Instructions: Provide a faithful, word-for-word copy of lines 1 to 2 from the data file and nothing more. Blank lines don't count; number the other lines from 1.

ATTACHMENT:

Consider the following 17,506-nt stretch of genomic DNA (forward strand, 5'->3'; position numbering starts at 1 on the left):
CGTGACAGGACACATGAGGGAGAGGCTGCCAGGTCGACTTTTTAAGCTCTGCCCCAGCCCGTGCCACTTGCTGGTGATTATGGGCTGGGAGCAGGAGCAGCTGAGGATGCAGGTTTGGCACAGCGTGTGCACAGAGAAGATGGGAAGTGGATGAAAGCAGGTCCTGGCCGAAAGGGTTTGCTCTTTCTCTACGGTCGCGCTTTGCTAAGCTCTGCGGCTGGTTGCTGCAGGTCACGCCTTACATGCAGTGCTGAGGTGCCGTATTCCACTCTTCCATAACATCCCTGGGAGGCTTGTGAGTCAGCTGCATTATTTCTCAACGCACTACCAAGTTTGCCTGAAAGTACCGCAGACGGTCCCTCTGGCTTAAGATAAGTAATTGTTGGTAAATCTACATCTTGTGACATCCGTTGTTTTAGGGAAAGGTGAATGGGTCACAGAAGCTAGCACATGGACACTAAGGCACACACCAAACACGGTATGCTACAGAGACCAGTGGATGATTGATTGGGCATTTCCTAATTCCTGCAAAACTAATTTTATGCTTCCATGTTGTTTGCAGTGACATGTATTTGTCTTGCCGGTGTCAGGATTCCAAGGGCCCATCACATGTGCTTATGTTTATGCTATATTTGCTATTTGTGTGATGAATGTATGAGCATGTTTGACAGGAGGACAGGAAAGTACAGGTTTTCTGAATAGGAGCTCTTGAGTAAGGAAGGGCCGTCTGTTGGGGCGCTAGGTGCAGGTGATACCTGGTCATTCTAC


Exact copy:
Consider the following 17,506-nt stretch of genomic DNA (forward strand, 5'->3'; position numbering starts at 1 on the left):
CGTGACAGGACACATGAGGGAGAGGCTGCCAGGTCGACTTTTTAAGCTCTGCCCCAGCCCGTGCCACTTGCTGGTGATTATGGGCTGGGAGCAGGAGCAGCTGAGGATGCAGGTTTGGCACAGCGTGTGCACAGAGAAGATGGGAAGTGGATGAAAGCAGGTCCTGGCCGAAAGGGTTTGCTCTTTCTCTACGGTCGCGCTTTGCTAAGCTCTGCGGCTGGTTGCTGCAGGTCACGCCTTACATGCAGTGCTGAGGTGCCGTATTCCACTCTTCCATAACATCCCTGGGAGGCTTGTGAGTCAGCTGCATTATTTCTCAACGCACTACCAAGTTTGCCTGAAAGTACCGCAGACGGTCCCTCTGGCTTAAGATAAGTAATTGTTGGTAAATCTACATCTTGTGACATCCGTTGTTTTAGGGAAAGGTGAATGGGTCACAGAAGCTAGCACATGGACACTAAGGCACACACCAAACACGGTATGCTACAGAGACCAGTGGATGATTGATTGGGCATTTCCTAATTCCTGCAAAACTAATTTTATGCTTCCATGTTGTTTGCAGTGACATGTATTTGTCTTGCCGGTGTCAGGATTCCAAGGGCCCATCACATGTGCTTATGTTTATGCTATATTTGCTATTTGTGTGATGAATGTATGAGCATGTTTGACAGGAGGACAGGAAAGTACAGGTTTTCTGAATAGGAGCTCTTGAGTAAGGAAGGGCCGTCTGTTGGGGCGCTAGGTGCAGGTGATACCTGGTCATTCTAC